FacebookTwitterRedditEmail

Flags of Convenience

The disdain of much of the cruise ship industry for safety (as well as labor and environmental) laws is signaled by flags that fly on the stern of more than half of cruise ships. They are called “flags of convenience.”

Some 60 percent of cruise ships are now registered in Panama, Liberia and the Bahamas. By doing this—by obtaining “flags of convenience” from these and other countries—ship owners can avoid the laws of the nation from which they actually operate and take advantage of weak safety, labor and environmental standards.

The Costa Concordia and the other Costa ships are registered in Italy, although for years Costa ships flew the “flag of convenience” of Panama. Most of the other 100 ships of Costa’s owner, Florida-headquartered Carnival Corporation., sail, however, under “flags of convenience” of Panama and the Bahamas.

There has been sharp criticism through the years of this practice.

“Maritime lawlessness isn’t confined to pirates. Thanks to a system of ship registration called ‘flags of convenience,’ it is all too easy for unscrupulous ship owners to get away with criminal behavior,” wrote Rose George in an op-ed piece in the New York Times last year.  “They have evaded prosecution for environmental damage like oil spills, as well as poor labor conditions, forcing crews to work like slaves without adequate pay or rest. But unlike piracy, which seems intractable, the appalling conditions on some merchant ships could be stopped.”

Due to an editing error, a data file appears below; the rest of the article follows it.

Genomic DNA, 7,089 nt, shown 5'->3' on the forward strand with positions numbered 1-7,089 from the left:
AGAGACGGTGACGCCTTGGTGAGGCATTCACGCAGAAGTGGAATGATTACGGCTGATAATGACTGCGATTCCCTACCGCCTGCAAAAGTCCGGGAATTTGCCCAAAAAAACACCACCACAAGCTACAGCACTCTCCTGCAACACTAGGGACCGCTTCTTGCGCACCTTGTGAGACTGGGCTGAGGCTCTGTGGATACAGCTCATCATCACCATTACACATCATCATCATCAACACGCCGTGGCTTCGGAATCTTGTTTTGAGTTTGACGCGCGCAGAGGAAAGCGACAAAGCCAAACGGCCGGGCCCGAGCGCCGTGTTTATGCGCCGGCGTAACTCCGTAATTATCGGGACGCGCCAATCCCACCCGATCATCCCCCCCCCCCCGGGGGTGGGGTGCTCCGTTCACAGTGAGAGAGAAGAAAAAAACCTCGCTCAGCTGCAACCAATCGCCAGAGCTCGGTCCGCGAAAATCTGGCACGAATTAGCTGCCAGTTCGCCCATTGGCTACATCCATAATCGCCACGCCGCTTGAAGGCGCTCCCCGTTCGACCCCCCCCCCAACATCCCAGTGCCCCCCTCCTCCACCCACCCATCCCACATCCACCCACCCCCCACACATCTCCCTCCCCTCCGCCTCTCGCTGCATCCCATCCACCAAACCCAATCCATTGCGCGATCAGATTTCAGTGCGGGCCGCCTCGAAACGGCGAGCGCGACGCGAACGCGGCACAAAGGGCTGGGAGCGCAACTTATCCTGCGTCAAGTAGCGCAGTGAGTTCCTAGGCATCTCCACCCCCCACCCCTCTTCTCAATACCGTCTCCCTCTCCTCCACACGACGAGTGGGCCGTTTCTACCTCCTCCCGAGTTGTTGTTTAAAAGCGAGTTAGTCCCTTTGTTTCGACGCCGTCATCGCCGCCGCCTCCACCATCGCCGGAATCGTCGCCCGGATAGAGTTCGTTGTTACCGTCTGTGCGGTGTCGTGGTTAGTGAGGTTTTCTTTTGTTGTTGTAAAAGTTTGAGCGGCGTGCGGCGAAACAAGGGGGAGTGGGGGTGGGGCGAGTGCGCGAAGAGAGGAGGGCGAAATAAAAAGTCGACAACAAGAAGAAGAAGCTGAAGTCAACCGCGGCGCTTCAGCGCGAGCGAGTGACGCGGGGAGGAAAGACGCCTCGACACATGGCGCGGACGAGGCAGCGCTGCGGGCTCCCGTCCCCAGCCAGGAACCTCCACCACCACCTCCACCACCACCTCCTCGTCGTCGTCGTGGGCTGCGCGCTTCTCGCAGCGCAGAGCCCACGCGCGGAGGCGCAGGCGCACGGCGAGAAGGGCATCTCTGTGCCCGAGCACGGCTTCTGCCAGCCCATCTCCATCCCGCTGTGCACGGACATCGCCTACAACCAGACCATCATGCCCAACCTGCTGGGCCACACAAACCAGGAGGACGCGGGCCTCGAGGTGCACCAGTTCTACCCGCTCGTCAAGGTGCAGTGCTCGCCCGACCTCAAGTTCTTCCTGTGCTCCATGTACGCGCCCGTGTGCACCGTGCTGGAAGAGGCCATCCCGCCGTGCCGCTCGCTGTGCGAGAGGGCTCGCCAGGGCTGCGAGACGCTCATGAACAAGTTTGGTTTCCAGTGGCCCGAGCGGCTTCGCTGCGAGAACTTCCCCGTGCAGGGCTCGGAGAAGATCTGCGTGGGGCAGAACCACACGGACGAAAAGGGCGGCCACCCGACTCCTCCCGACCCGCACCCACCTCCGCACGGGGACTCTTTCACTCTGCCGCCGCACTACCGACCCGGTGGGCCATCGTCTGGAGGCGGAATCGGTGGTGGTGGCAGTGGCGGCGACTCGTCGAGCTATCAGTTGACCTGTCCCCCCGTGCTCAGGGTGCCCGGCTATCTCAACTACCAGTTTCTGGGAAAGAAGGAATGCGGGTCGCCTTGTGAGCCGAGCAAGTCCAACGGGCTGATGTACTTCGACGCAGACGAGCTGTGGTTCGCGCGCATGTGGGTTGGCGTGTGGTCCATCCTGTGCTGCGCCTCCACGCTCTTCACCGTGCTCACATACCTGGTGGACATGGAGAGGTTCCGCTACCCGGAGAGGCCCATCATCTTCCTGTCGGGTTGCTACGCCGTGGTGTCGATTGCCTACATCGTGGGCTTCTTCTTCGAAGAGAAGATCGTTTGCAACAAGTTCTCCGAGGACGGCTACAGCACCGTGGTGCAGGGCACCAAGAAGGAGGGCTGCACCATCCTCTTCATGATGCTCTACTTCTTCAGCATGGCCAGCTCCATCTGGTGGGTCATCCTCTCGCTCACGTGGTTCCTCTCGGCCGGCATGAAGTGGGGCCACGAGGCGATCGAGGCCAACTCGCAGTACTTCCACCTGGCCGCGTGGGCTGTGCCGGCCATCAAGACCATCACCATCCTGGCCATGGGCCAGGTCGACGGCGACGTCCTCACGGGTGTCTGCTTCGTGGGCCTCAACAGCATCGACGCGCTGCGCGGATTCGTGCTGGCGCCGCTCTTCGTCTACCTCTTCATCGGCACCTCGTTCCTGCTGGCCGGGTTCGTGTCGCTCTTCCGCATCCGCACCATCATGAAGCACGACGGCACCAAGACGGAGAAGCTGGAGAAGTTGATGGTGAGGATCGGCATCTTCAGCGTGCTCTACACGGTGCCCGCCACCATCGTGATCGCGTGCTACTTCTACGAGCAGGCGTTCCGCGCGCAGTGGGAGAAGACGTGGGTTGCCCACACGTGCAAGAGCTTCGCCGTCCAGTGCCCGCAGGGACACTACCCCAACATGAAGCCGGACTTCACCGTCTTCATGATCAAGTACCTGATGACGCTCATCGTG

It used to be that ships flew the flag of the nation where they were from—and abided by its laws. “A ship is considered the territory of the country in which it is registered,” noted S.J. Tomlinson in a 2007 essay in the Villanova Sports and Entertainment Law Journal.

It was in the U.S. in the 1920s that the practice of registering ships in foreign nations began. Ship owners were frustrated by increased regulation and rising labor costs and also were seeking a way around Prohibition. Panama was an early haven. Liberia later became popular.

And the Bahamas later joined in. Other nations now involved include the Marshall Islands.

Indeed, the Deepwater Horizon oil rig at which an explosion in 2010 killed 11 crewmen and set off the massive Gulf of Mexico oil spill was registered in the Marshall Islands.  It was considered to be a vessel requiring a national flag.